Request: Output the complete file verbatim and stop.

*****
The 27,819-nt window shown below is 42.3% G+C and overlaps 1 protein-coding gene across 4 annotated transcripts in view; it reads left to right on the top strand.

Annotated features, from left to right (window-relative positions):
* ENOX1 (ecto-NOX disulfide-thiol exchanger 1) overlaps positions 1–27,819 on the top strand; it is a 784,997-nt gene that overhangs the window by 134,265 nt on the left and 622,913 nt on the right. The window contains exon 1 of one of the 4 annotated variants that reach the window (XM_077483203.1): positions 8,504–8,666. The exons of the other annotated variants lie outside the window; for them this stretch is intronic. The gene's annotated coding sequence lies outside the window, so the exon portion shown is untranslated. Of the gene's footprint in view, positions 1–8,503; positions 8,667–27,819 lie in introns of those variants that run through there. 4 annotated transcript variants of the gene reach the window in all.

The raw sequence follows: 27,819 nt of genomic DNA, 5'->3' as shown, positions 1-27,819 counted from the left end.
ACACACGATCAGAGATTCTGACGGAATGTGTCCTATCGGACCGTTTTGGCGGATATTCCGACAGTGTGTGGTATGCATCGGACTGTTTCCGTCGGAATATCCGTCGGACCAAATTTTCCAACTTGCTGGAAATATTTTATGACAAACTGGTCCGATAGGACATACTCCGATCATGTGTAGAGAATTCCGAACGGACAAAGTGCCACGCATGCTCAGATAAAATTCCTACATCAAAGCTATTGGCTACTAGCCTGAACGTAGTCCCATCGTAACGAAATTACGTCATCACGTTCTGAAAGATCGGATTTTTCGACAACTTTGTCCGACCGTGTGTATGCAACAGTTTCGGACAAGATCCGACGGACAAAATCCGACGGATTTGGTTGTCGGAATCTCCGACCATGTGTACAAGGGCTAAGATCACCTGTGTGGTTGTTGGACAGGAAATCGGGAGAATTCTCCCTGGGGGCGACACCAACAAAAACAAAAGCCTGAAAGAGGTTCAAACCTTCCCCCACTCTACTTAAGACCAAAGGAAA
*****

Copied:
The 27,819-nt window shown below is 42.3% G+C and overlaps 1 protein-coding gene across 4 annotated transcripts in view; it reads left to right on the top strand.

Annotated features, from left to right (window-relative positions):
* ENOX1 (ecto-NOX disulfide-thiol exchanger 1) overlaps positions 1–27,819 on the top strand; it is a 784,997-nt gene that overhangs the window by 134,265 nt on the left and 622,913 nt on the right. The window contains exon 1 of one of the 4 annotated variants that reach the window (XM_077483203.1): positions 8,504–8,666. The exons of the other annotated variants lie outside the window; for them this stretch is intronic. The gene's annotated coding sequence lies outside the window, so the exon portion shown is untranslated. Of the gene's footprint in view, positions 1–8,503; positions 8,667–27,819 lie in introns of those variants that run through there. 4 annotated transcript variants of the gene reach the window in all.

The raw sequence follows: 27,819 nt of genomic DNA, 5'->3' as shown, positions 1-27,819 counted from the left end.
ACACACGATCAGAGATTCTGACGGAATGTGTCCTATCGGACCGTTTTGGCGGATATTCCGACAGTGTGTGGTATGCATCGGACTGTTTCCGTCGGAATATCCGTCGGACCAAATTTTCCAACTTGCTGGAAATATTTTATGACAAACTGGTCCGATAGGACATACTCCGATCATGTGTAGAGAATTCCGAACGGACAAAGTGCCACGCATGCTCAGATAAAATTCCTACATCAAAGCTATTGGCTACTAGCCTGAACGTAGTCCCATCGTAACGAAATTACGTCATCACGTTCTGAAAGATCGGATTTTTCGACAACTTTGTCCGACCGTGTGTATGCAACAGTTTCGGACAAGATCCGACGGACAAAATCCGACGGATTTGGTTGTCGGAATCTCCGACCATGTGTACAAGGGCTAAGATCACCTGTGTGGTTGTTGGACAGGAAATCGGGAGAATTCTCCCTGGGGGCGACACCAACAAAAACAAAAGCCTGAAAGAGGTTCAAACCTTCCCCCACTCTACTTAAGACCAAAGGAAA